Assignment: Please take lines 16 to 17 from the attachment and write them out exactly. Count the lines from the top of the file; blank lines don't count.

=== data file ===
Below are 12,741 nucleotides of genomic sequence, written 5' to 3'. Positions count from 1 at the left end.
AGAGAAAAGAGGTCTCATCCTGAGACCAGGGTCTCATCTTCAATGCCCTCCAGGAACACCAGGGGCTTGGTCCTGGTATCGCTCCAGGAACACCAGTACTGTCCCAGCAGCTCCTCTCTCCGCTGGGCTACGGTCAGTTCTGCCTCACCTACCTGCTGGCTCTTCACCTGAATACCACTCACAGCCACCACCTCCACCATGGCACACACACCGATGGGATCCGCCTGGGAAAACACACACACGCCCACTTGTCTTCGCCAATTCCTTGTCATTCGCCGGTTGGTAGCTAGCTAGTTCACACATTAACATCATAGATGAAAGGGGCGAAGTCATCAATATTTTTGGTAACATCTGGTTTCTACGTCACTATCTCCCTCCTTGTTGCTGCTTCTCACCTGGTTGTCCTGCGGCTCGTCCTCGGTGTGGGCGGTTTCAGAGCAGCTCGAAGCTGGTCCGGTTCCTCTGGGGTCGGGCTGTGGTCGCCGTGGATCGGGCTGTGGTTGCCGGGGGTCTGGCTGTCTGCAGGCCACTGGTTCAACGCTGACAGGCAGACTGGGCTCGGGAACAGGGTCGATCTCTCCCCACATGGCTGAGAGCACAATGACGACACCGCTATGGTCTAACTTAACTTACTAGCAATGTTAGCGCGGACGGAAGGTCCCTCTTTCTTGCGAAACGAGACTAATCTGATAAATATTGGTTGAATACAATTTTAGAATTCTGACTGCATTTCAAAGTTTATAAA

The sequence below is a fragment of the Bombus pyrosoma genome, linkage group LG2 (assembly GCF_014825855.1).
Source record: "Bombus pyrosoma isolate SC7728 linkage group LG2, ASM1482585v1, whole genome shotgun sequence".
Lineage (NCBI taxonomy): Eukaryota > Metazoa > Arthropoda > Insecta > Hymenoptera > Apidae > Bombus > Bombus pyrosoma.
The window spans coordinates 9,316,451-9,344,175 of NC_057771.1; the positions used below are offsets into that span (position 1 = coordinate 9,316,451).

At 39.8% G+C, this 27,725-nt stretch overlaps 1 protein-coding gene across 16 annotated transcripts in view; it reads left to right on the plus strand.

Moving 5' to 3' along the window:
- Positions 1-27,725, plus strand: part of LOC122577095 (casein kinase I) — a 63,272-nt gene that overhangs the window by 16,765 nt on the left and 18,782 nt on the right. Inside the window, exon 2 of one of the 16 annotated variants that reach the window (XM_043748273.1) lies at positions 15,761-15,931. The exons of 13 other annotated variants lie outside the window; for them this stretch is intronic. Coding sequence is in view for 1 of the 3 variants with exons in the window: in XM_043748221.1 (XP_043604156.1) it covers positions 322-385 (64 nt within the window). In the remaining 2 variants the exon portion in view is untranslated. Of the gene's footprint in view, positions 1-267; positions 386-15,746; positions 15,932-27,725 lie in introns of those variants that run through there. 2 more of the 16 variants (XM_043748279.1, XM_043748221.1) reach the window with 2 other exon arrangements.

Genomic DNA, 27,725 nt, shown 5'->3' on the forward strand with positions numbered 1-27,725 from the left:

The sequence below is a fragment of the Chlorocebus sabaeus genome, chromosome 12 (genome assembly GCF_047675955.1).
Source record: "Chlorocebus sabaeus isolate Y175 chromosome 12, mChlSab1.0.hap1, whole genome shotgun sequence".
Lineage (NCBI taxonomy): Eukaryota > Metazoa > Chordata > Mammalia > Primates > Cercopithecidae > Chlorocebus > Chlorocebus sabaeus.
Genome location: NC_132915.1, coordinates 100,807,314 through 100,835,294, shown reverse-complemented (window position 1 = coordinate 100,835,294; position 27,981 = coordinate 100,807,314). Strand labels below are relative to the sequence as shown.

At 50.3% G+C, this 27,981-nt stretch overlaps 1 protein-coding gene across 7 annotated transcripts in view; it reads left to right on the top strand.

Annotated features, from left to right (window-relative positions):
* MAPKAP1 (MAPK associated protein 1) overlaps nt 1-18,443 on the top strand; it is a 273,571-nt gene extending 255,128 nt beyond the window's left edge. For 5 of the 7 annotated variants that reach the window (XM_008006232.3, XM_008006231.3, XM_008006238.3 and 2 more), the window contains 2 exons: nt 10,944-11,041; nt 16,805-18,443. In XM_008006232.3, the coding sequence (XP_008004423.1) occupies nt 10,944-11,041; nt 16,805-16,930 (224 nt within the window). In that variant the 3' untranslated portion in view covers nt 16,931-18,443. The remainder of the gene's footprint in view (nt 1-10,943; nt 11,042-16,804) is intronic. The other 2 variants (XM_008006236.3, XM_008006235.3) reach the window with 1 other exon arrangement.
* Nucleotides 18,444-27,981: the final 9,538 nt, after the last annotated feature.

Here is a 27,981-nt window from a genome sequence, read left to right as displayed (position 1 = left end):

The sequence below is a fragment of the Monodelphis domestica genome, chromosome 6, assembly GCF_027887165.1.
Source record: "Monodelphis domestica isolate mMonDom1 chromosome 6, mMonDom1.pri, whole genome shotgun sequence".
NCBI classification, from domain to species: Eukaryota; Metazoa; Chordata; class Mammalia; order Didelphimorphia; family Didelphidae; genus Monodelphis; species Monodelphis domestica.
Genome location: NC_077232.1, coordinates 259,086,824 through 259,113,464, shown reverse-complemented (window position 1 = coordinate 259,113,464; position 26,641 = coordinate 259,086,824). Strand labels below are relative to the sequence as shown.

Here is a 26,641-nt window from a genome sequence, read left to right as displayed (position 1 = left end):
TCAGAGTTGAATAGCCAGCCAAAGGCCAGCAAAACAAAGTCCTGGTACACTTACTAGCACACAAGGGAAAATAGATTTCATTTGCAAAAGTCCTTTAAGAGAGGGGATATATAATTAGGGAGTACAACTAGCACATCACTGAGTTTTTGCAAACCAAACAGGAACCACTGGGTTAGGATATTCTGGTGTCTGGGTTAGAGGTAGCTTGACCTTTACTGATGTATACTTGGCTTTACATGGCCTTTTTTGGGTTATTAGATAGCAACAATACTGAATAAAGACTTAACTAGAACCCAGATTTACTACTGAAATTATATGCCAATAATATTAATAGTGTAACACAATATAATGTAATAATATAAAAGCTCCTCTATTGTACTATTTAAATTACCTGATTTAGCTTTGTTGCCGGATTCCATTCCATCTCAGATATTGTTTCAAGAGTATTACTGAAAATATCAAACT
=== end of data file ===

Annotated features, from left to right (window-relative positions):
* MAPKAP1 (MAPK associated protein 1) overlaps nt 1-18,443 on the top strand; it is a 273,571-nt gene extending 255,128 nt beyond the window's left edge. For 5 of the 7 annotated variants that reach the window (XM_008006232.3, XM_008006231.3, XM_008006238.3 and 2 more), the window contains 2 exons: nt 10,944-11,041; nt 16,805-18,443. In XM_008006232.3, the coding sequence (XP_008004423.1) occupies nt 10,944-11,041; nt 16,805-16,930 (224 nt within the window). In that variant the 3' untranslated portion in view covers nt 16,931-18,443. The remainder of the gene's footprint in view (nt 1-10,943; nt 11,042-16,804) is intronic. The other 2 variants (XM_008006236.3, XM_008006235.3) reach the window with 1 other exon arrangement.